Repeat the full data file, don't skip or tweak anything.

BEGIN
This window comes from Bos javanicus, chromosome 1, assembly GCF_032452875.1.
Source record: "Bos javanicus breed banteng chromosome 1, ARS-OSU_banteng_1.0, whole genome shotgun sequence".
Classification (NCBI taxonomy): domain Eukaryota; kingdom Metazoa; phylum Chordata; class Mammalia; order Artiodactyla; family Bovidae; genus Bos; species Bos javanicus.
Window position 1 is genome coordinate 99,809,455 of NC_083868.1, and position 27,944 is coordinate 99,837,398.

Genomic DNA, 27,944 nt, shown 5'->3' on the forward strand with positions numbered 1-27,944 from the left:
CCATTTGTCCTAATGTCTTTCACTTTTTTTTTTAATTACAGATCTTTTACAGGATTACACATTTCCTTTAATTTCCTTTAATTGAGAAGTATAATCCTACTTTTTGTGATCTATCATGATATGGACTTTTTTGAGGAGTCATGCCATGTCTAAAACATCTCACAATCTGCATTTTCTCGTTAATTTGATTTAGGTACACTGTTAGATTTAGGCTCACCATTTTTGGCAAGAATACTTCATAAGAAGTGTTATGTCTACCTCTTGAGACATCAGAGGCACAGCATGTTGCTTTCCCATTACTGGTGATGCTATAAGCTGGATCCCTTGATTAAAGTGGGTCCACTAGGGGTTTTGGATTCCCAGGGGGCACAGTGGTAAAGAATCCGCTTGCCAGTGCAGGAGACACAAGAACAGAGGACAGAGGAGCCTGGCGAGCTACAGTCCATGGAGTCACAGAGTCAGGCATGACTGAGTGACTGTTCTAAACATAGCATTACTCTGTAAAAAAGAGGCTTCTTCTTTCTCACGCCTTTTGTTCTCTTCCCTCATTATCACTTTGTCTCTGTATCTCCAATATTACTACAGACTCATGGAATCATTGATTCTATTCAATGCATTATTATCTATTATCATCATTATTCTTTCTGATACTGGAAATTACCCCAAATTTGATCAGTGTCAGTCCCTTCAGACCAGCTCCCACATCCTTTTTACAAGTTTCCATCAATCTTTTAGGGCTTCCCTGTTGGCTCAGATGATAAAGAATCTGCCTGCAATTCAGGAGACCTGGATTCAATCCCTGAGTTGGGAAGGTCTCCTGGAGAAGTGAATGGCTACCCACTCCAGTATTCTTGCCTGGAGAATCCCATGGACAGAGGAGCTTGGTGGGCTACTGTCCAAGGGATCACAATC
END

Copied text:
This window comes from Bos javanicus, chromosome 1, assembly GCF_032452875.1.
Source record: "Bos javanicus breed banteng chromosome 1, ARS-OSU_banteng_1.0, whole genome shotgun sequence".
Classification (NCBI taxonomy): domain Eukaryota; kingdom Metazoa; phylum Chordata; class Mammalia; order Artiodactyla; family Bovidae; genus Bos; species Bos javanicus.
Window position 1 is genome coordinate 99,809,455 of NC_083868.1, and position 27,944 is coordinate 99,837,398.

Genomic DNA, 27,944 nt, shown 5'->3' on the forward strand with positions numbered 1-27,944 from the left:
CCATTTGTCCTAATGTCTTTCACTTTTTTTTTTAATTACAGATCTTTTACAGGATTACACATTTCCTTTAATTTCCTTTAATTGAGAAGTATAATCCTACTTTTTGTGATCTATCATGATATGGACTTTTTTGAGGAGTCATGCCATGTCTAAAACATCTCACAATCTGCATTTTCTCGTTAATTTGATTTAGGTACACTGTTAGATTTAGGCTCACCATTTTTGGCAAGAATACTTCATAAGAAGTGTTATGTCTACCTCTTGAGACATCAGAGGCACAGCATGTTGCTTTCCCATTACTGGTGATGCTATAAGCTGGATCCCTTGATTAAAGTGGGTCCACTAGGGGTTTTGGATTCCCAGGGGGCACAGTGGTAAAGAATCCGCTTGCCAGTGCAGGAGACACAAGAACAGAGGACAGAGGAGCCTGGCGAGCTACAGTCCATGGAGTCACAGAGTCAGGCATGACTGAGTGACTGTTCTAAACATAGCATTACTCTGTAAAAAAGAGGCTTCTTCTTTCTCACGCCTTTTGTTCTCTTCCCTCATTATCACTTTGTCTCTGTATCTCCAATATTACTACAGACTCATGGAATCATTGATTCTATTCAATGCATTATTATCTATTATCATCATTATTCTTTCTGATACTGGAAATTACCCCAAATTTGATCAGTGTCAGTCCCTTCAGACCAGCTCCCACATCCTTTTTACAAGTTTCCATCAATCTTTTAGGGCTTCCCTGTTGGCTCAGATGATAAAGAATCTGCCTGCAATTCAGGAGACCTGGATTCAATCCCTGAGTTGGGAAGGTCTCCTGGAGAAGTGAATGGCTACCCACTCCAGTATTCTTGCCTGGAGAATCCCATGGACAGAGGAGCTTGGTGGGCTACTGTCCAAGGGATCACAATC